Technology fused sustainability is the future evolution of design

Andrei Zerebecky is the principal of Atelier Zerebecky, an award-winning studio of architecture, interior and product design. Zerebecky is also the creator of Urban Fabric.
Ti Gong

Andrei Zerebecky

Who is he ?

Andrei Zerebecky — Principal of Atelier Zerebecky, an award-winning studio of architecture, interior and product design. Zerebecky is also the creator of Urban Fabric, a series of area rugs based on street grids of cities you love. He hails from Saskatoon, Saskatchewan (Canada) and has lived and worked in Toronto, Shanghai, Beijing, Ho Chi Minh City and Dubai.


Please share with us some of your works.

Some of our recent works include the Art Labor Gallery and VIP Loft in Shanghai, a small commercial storefront and office project called White Noise — also in Jing’an District of Shanghai. In Beijing’s Lido Park, there is a triage of food and beverage outlets (Café 27, Kun Whiskey Bar and Florentina Italian Restaurant) for which our team did the architecture, interior design, landscape design and branding. Last year our studio won two international design competitions in Spain — one for an enormous masterplan in the seaside community of Marbella, the other for re-inventing the hotel room design for Eurostars Hotels in Barcelona. We are currently working on a large office project called The Arcade (on Yanping Road). 

This last project is perhaps the largest of the projects listed, but we are particularly excited about this because it is not just an interior renovation, but also includes a whole new facade that will make a dramatic impact on the street as well as give this old building a new life. We have chipped away at the building to remove unsightly additions as well as some floor plates to make a grand triple-height entrance lobby. Inside the lobby, the lighting feature will be something we have not done before — a sculptural cascade of wooden lightboxes will spill out over the new lobby staircase. The lighting is an interactive element which — when activated by a motion sensor camera — will follow visitors as they move throughout the space.


Are you currently involved with any project?

We are completing The Arcade, as well as a luxury residence on Chongming Island in the next couple of months. I was recently commissioned to design some large China-themed Urban Fabric rugs for projects in Shenzhen. Meanwhile we are in the preliminary stages of a number of F+B interior projects in Shanghai while also preparing preliminary planning for an island resort in Cambodia.

What’s your design style?

Generally speaking, I don’t think our work can be reduced to a single style nor do we aspire to design in a particular category of style. Our work begins with understanding the project, its context, budget and use, as well as understanding what clients are trying to achieve. We are problem solvers first and we allow that to lead the design process. The stylistic part is a synthesis of the factors involved in the project and when it comes to commercial projects particularly, our clients usually have an identity they want to portray. We have completed projects that are very rich and opulent and others that are more calm and minimalist. We aim to make each project unique to the parameters we have before us and create something specifically tailored to our clients.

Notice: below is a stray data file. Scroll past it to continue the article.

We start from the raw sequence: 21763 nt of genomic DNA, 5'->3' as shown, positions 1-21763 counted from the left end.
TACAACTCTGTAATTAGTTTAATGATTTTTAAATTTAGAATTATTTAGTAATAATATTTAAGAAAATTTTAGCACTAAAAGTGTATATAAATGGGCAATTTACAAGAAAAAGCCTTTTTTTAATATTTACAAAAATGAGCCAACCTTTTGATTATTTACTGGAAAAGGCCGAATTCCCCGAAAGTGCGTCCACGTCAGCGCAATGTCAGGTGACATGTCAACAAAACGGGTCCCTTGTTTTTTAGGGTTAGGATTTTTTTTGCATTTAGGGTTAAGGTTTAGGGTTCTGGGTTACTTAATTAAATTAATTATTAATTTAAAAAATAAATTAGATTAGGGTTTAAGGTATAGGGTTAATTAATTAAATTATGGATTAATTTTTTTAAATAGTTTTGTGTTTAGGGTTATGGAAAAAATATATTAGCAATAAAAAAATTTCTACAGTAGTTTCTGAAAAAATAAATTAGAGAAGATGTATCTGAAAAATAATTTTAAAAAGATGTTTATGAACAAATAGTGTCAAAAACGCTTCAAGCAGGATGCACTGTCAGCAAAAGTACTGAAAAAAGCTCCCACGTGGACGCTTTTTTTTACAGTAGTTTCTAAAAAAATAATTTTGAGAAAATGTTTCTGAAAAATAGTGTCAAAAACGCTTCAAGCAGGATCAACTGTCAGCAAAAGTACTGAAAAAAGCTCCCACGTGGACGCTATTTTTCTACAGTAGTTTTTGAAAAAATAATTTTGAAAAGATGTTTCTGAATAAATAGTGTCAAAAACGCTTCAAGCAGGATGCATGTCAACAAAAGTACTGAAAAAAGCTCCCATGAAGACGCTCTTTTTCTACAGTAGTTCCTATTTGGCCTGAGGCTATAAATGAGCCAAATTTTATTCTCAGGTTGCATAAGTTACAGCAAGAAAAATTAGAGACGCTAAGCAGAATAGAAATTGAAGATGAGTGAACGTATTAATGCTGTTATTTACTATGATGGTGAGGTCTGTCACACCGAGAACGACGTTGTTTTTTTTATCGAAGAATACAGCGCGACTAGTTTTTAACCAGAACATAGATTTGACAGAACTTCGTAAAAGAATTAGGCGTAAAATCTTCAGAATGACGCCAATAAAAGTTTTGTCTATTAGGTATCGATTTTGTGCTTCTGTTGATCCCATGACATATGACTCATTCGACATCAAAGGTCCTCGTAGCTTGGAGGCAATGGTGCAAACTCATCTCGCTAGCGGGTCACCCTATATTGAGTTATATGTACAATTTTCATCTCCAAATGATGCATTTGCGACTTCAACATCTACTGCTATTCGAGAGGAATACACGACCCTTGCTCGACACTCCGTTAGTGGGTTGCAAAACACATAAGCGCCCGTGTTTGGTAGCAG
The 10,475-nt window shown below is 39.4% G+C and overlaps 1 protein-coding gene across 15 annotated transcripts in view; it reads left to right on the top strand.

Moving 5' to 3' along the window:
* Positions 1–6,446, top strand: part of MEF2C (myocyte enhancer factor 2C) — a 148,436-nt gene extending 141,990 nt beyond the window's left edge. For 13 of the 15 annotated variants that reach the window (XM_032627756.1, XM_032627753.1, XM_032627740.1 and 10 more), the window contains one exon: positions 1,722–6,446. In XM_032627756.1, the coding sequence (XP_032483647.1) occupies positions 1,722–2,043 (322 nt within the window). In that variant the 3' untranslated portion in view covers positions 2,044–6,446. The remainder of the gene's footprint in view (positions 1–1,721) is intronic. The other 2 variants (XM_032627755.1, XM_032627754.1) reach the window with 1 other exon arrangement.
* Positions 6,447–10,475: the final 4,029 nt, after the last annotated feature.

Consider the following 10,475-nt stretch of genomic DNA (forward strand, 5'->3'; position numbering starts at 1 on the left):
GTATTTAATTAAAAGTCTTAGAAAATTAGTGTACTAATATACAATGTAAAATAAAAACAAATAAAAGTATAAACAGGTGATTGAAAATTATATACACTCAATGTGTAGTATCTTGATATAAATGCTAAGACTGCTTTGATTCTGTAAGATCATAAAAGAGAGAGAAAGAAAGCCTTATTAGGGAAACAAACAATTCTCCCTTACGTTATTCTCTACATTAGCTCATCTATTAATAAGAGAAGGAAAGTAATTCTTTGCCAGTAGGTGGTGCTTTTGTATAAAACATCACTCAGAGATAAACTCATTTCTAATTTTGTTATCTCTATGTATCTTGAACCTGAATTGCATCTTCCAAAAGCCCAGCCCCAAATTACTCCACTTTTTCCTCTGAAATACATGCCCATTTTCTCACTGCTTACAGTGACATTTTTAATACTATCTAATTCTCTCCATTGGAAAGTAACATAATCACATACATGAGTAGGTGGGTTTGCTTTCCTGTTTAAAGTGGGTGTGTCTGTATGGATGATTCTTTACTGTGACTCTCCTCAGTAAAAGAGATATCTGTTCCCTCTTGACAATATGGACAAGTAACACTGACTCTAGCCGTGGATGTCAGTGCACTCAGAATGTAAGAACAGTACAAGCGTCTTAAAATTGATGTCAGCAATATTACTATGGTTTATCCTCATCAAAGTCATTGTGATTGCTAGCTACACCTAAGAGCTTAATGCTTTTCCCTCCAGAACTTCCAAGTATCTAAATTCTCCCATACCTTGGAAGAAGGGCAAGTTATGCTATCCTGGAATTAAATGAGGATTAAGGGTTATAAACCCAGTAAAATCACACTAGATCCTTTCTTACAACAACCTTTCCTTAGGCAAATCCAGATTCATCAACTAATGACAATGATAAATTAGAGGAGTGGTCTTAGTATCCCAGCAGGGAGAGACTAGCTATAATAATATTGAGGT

Where are you most creative?

Creativity comes in the strangest of places. My studio is a very fruitful and productive space where my team and I do a lot of brainstorming and research. But inspiration can strike me anywhere — on a train, in a restaurant and on vacation. So I try to carry a small sketchbook with me wherever I go. 

What does your home mean to you?

My home is my favorite place in Shanghai. It’s where I can relax and where I like to invite friends for a nice dinner and a bottle of wine (yes, I can cook). It’s where I have pictures of my family and other things that remind me of where I come from and how I got here. 

What do you collect?

I collect random artefacts from my travels which have little monetary value but significant personal value to me. I’ve also been lucky enough to collect a couple of nice pieces of art that I display in my home. 

What will be the next big design trend?

I think there are two major trends which have — and will continue to — impact our world: technology and sustainability. Technology has become such an integral part of our lives. It has changed the way we shop, socialize ... and has introduced us to new tools and possibilities; from the design process to construction methods. 

But architecture and construction still accounts for over 1/3 of the world’s carbon footprint and has been this way for decades. Profits and aesthetics are considered before social responsibility is factored in. I strongly believe that as designers of our built environment, we have the ability to steer things toward a more responsible and environmentally sustainable future. 

I am excited about how the technology at our disposal today will help us achieve that goal. Rapid prototyping and robotics have already progressed at a tremendous speed. Drones and 3D printing have been utilized to build entire homes and when these construction methods employ locally-sourced or recycled materials like sea plastics as a building material, it is a fascinating synthesis of tech and social responsibility. I believe this combination of the low-tech principles of sustainability with high-tech fabrication methods is sure to be an evolving trend in the design world impacting how we design our products, furniture, buildings and cities.

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